note = "EGU2018 European Geosciences Union General Assembly 2018 ; Conference date: 08-04-2018 Through 13-04-2018",
url = "https://egu2018.eu/home.html",

}

RIS

TY - ABST

T1 - The role of environmental change in the expansion of early modern humans in the Levant - what can we learn from mollusc shells

AU - Prendergast, Amy

AU - Bosch, Marjolein D.

AU - Mannino, Marcello

AU - Schöne, Bernd

AU - Bar-Yosef Mayer, Daniella

PY - 2018

Y1 - 2018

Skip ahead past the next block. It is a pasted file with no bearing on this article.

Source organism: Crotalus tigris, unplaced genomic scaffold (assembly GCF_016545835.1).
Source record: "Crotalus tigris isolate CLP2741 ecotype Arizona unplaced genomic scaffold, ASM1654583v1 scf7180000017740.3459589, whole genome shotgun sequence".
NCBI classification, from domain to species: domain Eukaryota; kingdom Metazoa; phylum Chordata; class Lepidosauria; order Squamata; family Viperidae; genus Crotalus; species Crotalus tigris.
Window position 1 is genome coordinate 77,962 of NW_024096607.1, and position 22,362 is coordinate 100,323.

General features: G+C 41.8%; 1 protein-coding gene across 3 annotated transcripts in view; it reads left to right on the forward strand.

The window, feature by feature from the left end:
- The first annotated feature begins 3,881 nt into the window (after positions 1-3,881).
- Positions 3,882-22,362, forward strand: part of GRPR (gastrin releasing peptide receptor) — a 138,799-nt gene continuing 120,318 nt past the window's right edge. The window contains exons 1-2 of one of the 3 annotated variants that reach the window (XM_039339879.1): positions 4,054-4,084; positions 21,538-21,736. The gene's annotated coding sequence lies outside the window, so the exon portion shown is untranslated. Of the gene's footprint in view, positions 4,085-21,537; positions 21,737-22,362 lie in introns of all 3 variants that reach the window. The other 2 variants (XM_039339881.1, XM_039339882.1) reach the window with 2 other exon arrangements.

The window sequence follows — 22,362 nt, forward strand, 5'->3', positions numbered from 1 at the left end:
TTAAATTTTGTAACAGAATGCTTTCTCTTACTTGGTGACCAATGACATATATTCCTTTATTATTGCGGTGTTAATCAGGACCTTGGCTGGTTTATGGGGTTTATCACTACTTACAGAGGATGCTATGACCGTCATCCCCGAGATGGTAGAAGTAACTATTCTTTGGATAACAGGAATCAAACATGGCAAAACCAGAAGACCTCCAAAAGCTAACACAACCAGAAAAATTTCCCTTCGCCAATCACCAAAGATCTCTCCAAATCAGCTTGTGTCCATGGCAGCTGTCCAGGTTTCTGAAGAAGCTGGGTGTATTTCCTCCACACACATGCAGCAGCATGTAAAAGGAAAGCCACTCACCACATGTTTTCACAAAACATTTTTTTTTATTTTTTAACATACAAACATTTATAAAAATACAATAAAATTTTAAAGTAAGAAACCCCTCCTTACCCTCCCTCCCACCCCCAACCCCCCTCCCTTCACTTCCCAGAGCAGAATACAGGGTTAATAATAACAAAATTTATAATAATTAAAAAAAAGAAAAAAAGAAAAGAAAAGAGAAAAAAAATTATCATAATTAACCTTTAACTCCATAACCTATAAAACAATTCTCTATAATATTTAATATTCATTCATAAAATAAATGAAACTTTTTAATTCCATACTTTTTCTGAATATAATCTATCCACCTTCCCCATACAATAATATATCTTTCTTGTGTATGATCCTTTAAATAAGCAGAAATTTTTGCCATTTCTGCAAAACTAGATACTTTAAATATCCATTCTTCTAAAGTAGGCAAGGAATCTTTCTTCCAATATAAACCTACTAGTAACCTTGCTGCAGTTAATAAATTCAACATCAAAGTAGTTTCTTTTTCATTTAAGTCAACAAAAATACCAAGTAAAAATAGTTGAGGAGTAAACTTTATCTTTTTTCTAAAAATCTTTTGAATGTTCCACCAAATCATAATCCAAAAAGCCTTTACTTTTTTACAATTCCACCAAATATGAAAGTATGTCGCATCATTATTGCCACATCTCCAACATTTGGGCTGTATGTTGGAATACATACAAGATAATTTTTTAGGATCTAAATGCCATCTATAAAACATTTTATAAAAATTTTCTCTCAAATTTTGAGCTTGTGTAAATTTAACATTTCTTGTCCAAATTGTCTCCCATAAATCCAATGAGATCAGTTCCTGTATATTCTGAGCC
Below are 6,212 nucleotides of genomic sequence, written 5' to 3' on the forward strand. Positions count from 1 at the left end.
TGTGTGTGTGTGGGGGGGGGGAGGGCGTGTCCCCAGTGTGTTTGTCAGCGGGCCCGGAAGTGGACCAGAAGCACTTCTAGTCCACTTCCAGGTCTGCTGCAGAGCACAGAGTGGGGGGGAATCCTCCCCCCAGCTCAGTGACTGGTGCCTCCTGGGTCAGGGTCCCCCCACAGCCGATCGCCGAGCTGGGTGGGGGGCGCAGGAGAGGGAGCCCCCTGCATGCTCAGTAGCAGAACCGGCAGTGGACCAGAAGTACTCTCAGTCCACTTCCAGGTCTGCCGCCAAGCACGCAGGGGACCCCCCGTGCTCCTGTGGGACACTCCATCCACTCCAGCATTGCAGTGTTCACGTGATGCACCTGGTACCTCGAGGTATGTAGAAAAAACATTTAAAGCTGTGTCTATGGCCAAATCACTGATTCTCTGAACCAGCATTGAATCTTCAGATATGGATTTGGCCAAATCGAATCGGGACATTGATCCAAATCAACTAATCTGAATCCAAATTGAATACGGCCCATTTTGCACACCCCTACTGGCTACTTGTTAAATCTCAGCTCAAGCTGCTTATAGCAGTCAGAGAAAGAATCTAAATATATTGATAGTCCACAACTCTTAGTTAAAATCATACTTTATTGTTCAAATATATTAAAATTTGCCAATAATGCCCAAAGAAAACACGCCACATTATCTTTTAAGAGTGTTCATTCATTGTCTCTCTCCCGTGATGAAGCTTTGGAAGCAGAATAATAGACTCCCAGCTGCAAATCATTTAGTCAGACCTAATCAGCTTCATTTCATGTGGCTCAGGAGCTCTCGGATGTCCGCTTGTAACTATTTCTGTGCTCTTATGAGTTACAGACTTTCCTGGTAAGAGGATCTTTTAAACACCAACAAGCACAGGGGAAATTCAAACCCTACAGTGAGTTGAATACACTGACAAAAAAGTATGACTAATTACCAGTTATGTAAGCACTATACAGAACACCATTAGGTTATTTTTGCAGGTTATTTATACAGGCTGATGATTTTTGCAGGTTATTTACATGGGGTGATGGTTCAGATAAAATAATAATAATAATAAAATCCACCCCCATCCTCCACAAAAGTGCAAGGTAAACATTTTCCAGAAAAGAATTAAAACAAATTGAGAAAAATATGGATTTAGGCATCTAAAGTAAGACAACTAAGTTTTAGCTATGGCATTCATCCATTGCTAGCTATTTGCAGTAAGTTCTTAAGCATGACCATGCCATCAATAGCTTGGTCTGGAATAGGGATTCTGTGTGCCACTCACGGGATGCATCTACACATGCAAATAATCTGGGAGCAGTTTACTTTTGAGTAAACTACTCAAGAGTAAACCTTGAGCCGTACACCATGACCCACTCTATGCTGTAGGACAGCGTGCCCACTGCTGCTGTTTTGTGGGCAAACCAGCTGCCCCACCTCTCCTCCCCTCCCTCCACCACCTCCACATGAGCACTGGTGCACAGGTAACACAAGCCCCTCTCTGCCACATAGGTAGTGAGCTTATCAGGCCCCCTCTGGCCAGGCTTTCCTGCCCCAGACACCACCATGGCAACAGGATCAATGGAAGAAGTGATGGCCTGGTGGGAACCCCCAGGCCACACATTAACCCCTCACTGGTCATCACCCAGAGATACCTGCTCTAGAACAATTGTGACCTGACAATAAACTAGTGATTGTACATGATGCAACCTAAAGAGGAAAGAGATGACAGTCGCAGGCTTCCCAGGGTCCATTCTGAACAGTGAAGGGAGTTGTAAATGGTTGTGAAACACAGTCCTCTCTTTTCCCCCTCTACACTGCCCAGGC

N2 - Humans respond to changes in their local environment on daily to seasonal timescales. Therefore, a robust assessment of the impact of environmental change on human behaviour requires an understanding of local environmentalchange at seasonal to sub-seasonal resolution. Stable isotope records from mollusc shells provide one of the few sub-seasonally resolved palaeoenvironmental proxies in the Mediterranean. Obtaining these records frommolluscs that were consumed by people enables the reconstruction of a more detailed picture of how humans responded to changing climatic regimes in the past and ensures that the resulting palaeoenvironmental records aredirectly linked with human activity. Here we present sub-monthly resolved environmental reconstructions from stable isotope analyses of mollusc shells from the Upper Palaeolithic assemblages of the archaeological sites ofKsˇar Akil in Lebanon and Manot Cave in Israel. These highly resolved environmental records, coupled with well dated archaeological sequences provide a framework for assessing the complex interplay between early modernhumans and their local environments. We found evidence for fluctuating temperature, rainfall and seasonality regimes throughout marine isotope stages (MIS) 4 to 2, some of which appear to be linked to northern hemispheremillennial-scale climate oscillations. The archaeological records show human occupation of these sites occurred during both warmer and cooler phases and during both high and low seasonality regimes, indicating that modernhuman populations were somewhat resilient to the resource uncertainty that would have accompanied these changing temperature and seasonality regimes. These paired cultural-environmental records have enabled an examinationof hominin-environment interactions during critical periods of the late Pleistocene in a region with comparatively few high-resolution climate records.